“The Newport Pell Bridge serves as a vital connector for health care services, education, mutual aid among public safety departments, access to jobs, work sites and housing, and as a connector for commuters between the Greater Providence area and Newport County,” said Governor Dan McKee. “This critical grant will help us protect the iconic Newport Pell Bridge from climate change while the completion of the bridge decking and painting of the towers will return the bridge to a state of good repair – bettering the lives of Rhode Islanders and the industries that support our state. I thank our Congressional Delegation for securing this funding from the Biden Administration.”
The Pell Bridge opened in 1969 and was dedicated in honor of the late U.S. Senator Claiborne Pell. The bridge, which carries four lanes of traffic across Narragansett Bay, is operated by the Rhode Island Turnpike and Bridge Authority.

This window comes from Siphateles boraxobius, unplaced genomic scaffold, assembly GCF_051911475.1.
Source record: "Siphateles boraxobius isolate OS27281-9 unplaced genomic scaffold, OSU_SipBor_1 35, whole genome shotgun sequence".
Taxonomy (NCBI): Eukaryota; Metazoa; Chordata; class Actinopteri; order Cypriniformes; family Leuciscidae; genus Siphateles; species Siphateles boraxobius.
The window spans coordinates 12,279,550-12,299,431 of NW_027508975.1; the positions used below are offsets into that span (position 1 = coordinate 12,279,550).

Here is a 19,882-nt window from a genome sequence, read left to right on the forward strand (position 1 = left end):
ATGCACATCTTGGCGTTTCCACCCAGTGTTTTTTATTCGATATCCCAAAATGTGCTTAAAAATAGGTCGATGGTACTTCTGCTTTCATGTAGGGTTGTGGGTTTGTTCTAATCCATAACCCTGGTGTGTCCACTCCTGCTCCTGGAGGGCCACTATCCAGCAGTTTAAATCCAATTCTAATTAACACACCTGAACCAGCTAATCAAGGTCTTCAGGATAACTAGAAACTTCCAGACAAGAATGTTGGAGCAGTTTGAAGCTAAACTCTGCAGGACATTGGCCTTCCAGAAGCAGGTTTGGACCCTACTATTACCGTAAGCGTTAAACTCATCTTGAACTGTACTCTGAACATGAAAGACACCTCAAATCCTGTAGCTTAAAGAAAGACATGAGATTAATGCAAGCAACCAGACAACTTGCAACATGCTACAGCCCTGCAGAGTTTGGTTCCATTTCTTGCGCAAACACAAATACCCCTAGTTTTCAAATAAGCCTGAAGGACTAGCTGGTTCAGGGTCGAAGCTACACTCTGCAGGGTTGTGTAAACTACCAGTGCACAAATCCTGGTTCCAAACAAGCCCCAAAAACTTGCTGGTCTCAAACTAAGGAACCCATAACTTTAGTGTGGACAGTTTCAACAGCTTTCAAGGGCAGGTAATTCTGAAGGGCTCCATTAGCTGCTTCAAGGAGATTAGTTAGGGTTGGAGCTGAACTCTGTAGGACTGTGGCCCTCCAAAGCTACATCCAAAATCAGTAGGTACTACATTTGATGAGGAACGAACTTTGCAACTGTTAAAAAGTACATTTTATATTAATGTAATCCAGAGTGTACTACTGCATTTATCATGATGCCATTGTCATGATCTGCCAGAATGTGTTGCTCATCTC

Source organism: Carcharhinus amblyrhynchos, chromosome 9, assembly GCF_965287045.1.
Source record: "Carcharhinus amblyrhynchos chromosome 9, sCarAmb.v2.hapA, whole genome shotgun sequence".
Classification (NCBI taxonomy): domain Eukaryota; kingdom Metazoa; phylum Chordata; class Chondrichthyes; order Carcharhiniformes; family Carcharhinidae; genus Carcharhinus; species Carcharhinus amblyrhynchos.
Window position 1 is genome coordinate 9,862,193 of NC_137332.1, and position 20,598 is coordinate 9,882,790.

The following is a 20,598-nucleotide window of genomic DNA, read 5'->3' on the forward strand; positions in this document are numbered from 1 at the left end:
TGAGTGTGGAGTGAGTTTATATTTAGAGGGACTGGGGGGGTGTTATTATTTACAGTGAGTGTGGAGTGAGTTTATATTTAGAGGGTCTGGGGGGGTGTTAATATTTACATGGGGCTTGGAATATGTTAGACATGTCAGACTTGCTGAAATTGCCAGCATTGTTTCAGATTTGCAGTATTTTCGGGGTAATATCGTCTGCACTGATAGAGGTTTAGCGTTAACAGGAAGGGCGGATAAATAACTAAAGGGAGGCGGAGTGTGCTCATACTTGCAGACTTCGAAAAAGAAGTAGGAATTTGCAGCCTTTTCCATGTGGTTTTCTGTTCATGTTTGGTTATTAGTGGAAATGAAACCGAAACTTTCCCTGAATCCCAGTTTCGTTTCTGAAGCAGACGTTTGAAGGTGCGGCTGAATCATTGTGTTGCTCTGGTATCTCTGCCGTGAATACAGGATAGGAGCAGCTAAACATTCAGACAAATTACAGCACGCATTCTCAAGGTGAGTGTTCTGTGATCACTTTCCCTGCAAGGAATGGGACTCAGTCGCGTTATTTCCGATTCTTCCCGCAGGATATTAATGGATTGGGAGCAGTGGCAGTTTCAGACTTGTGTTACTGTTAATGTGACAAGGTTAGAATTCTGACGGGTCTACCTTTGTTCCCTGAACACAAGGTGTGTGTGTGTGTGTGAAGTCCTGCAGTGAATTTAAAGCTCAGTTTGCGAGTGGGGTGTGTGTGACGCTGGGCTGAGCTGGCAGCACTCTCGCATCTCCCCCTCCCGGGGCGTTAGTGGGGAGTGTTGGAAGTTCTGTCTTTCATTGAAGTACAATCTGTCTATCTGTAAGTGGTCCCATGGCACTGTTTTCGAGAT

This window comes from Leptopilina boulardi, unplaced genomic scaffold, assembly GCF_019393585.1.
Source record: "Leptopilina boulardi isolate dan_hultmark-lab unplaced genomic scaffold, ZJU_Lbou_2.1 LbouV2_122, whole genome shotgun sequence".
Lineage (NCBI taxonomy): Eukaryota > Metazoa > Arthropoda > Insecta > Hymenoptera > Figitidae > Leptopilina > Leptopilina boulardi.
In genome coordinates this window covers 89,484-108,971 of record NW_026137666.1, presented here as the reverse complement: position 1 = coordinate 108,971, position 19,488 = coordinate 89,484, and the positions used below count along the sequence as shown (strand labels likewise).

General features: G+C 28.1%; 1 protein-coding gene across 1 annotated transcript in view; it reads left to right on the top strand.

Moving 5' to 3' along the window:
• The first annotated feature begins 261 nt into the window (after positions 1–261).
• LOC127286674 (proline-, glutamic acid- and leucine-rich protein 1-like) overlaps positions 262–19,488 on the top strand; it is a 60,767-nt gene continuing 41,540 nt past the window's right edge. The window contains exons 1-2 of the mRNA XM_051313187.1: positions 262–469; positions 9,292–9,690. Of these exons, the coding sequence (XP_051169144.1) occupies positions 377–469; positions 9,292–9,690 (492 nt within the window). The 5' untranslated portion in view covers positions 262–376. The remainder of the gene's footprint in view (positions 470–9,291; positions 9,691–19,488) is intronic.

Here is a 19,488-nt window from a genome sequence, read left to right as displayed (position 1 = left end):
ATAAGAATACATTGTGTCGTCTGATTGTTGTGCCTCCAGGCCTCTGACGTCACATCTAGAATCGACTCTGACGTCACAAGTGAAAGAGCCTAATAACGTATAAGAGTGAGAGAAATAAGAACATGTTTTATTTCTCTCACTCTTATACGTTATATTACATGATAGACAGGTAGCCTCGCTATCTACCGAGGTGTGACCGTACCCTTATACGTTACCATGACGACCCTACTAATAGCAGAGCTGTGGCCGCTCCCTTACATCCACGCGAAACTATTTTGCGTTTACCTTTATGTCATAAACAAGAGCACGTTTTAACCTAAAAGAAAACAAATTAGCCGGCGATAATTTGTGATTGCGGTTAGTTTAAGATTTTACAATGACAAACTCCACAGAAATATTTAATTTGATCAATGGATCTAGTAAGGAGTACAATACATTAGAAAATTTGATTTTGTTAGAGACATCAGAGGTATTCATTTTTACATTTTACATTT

“This administration has orchestrated a successful strategy that has enabled Rhode Island to be competitive for federal dollars. Governor McKee’s efforts, combined with our Congressional delegation’s extraordinary advocacy, puts us in the best position to improve and maintain the infrastructure resources we have across the state,” said Lori Caron Silveira, Executive Director of the Rhode Island Turnpike and Bridge Authority. “This funding from the U.S. Department of Transportation will extend the life of our beloved Newport Pell Bridge by an additional 50 to 75 years by underwriting innovative maintenance programs. We are grateful for the collaboration of federal and state officials, as well as the support of private sector and labor interests that makes these projects possible.”